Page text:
The Lawyer Asia Pacific 150 is the only research report to provide a ranking of the top 100 independent local firms and top 50 global firms in the region. The report offers critical review of some of the fastest growing firms and their strategies, a country-by-country guide to leading legal advisers and legal services market trends, plus exclusive insight into the current business development opportunities in the Asia Pacific. Read more
This year, The Lawyer’s annual ranking of the largest UK law firms by turnover is available as an interactive, digital benchmarking tool. For the first time this will allow you to manipulate each data set against the metrics of your choice.
Of all the excellent conferences we put on, I reckon our careers days for state school sixth-formers is the most important by far.
The Lawyer’s sister title Lawyer 2B has run the two-day event for the past four years, giving hundreds of students a precious insight into a legal career. (You can find out more on today’s back page.)
But just as social class has finally made it onto firms’ diversity radars, along comes the news that the top universities will be charging fees at top whack. If the idea of nine grand a year scares the bejesus out of middle-class parents, imagine how the notion of racking up that level of debt is viewed by families with little experience of higher education. So if law firms are serious about social inclusion they’re going to have to devise new strategies.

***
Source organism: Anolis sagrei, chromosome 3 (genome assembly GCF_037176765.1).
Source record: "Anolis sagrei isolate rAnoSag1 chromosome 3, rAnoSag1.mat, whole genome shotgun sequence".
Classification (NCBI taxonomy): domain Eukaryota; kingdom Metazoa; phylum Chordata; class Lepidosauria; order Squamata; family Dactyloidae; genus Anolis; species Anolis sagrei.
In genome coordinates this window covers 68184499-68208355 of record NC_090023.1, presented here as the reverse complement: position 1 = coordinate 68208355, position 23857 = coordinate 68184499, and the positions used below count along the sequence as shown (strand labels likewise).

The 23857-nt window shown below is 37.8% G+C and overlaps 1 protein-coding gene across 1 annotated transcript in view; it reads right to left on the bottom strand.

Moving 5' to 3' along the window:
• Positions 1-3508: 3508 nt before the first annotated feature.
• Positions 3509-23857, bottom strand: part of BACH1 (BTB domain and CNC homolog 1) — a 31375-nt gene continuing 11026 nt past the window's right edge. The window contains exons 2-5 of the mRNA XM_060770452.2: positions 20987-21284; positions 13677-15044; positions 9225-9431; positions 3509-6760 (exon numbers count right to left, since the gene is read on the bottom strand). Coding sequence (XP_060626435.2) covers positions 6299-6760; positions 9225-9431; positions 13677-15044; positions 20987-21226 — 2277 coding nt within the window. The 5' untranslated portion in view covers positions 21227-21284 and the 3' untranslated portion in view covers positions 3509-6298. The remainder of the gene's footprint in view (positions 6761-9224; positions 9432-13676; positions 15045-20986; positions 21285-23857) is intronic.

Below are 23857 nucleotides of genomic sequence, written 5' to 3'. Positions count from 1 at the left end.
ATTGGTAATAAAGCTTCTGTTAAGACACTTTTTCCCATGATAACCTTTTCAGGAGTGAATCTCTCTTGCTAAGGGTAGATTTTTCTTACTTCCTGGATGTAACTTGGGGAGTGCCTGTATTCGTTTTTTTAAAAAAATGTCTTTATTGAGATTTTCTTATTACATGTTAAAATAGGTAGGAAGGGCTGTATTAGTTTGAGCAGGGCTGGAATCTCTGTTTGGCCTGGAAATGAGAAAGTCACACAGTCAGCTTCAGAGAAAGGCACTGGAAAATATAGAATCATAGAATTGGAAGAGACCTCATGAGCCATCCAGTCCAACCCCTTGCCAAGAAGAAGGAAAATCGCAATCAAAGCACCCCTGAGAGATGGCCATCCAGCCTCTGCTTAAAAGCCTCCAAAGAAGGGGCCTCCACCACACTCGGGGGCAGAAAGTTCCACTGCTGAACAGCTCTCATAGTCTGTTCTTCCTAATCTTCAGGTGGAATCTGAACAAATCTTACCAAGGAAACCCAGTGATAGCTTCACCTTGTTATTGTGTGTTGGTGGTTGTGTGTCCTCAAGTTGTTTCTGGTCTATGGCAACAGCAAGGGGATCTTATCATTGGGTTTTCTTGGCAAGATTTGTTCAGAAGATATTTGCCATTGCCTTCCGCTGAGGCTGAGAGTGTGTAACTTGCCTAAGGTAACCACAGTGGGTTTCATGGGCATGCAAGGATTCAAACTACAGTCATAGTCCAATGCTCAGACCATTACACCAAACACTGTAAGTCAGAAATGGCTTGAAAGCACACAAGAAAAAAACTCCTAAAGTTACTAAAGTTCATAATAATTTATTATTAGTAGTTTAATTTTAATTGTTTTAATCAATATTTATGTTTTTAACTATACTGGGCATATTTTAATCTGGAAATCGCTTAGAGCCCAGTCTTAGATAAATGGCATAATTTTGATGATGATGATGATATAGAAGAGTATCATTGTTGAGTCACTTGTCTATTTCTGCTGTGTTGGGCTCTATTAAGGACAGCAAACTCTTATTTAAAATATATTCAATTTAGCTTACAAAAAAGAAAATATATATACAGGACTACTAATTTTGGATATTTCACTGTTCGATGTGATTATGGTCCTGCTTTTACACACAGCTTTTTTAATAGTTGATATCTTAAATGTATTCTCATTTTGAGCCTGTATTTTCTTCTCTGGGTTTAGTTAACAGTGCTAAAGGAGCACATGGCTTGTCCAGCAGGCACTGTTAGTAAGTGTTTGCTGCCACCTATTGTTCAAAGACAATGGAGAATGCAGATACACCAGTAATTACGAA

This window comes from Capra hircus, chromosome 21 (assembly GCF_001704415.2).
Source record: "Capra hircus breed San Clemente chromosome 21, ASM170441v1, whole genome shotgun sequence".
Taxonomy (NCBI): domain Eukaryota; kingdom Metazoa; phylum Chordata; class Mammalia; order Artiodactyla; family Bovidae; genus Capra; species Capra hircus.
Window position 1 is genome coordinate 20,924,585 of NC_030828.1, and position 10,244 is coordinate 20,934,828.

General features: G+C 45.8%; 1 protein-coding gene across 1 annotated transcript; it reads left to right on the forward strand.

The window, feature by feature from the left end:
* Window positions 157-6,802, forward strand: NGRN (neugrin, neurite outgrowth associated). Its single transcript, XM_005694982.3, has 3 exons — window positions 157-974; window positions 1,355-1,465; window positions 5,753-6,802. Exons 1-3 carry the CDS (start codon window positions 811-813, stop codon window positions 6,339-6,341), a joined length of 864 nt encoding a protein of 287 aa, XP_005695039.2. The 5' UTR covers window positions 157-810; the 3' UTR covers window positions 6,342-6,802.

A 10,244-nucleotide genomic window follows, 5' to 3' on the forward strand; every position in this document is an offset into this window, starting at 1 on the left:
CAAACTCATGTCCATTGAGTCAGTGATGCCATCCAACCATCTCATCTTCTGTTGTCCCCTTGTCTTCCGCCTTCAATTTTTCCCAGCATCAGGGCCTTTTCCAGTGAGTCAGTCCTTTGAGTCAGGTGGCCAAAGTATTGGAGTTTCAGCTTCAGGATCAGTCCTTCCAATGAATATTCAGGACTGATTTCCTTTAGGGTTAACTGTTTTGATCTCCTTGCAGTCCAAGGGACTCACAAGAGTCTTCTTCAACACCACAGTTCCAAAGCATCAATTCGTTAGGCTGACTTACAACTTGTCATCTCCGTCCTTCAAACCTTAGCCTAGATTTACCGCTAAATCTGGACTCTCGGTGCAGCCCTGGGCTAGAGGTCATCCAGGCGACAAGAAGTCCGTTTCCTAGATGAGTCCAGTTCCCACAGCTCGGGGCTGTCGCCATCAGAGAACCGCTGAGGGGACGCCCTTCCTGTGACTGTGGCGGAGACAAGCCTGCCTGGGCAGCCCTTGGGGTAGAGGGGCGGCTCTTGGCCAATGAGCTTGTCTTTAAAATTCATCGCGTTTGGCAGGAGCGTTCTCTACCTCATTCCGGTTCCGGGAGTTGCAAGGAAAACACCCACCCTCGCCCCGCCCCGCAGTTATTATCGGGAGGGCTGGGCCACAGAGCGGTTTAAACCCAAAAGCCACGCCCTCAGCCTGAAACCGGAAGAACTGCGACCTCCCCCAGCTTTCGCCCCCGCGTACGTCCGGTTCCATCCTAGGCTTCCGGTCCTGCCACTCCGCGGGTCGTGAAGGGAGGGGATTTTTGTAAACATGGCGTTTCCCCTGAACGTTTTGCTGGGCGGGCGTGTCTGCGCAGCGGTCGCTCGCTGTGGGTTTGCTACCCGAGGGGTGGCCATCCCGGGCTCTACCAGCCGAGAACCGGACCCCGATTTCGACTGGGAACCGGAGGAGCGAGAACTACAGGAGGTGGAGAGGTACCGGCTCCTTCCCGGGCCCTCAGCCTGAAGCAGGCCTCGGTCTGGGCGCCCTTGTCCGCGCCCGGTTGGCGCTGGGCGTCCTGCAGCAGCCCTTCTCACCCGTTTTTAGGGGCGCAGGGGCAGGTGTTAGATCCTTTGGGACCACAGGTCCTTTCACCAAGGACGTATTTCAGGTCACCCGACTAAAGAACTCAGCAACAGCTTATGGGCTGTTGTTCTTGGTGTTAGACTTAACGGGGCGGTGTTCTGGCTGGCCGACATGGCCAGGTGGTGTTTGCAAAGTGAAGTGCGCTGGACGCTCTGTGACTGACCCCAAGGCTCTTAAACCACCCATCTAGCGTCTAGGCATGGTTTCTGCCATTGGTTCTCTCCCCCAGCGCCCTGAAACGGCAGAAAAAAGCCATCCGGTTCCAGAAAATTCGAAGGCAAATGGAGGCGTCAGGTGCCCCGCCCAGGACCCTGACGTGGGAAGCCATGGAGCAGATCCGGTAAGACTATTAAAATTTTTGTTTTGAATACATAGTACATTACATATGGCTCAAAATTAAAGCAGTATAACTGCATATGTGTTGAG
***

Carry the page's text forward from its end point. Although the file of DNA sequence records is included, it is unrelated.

It shouldn’t just up be to the firms, of course. Legal Services Board chairman Dave Edmonds argued in his Upjohn lecture last November that we need to see the total length of time spent in education - and thus the total amount of debt - shrink. Hear, hear. In an editorial 18 months ago (The Lawyer, 31 August 2009) I argued that, in this context, the accountancy model seems attractive. Rather than having a year of classroom study and two years of a training contract, why not three years of mixed earning and learning?
In truth, initiatives are always going to come from the private sector. In January KPMG became the latest sponsor of a university degree after announcing it would fund 75 students at Durham University who will start a six-year programme with the firm, leading to a BSc in accounting as well as a chartered accountancy qualification. While studying, undergraduates will divide their time between the university’s business school and working for the firm. Tellingly, KPMG said that in future school-leaver schemes could account for a majority of its annual trainee intake.
Judging from the fears expressed by state school sixth-formers at the Lawyer 2B day about debt and a legal career, any law firm that went down the KPMG route would be inundated with quality applicants. Unfortunately, if a law firm went down that route it would constitute a revolution. And we can’t be having that, can we?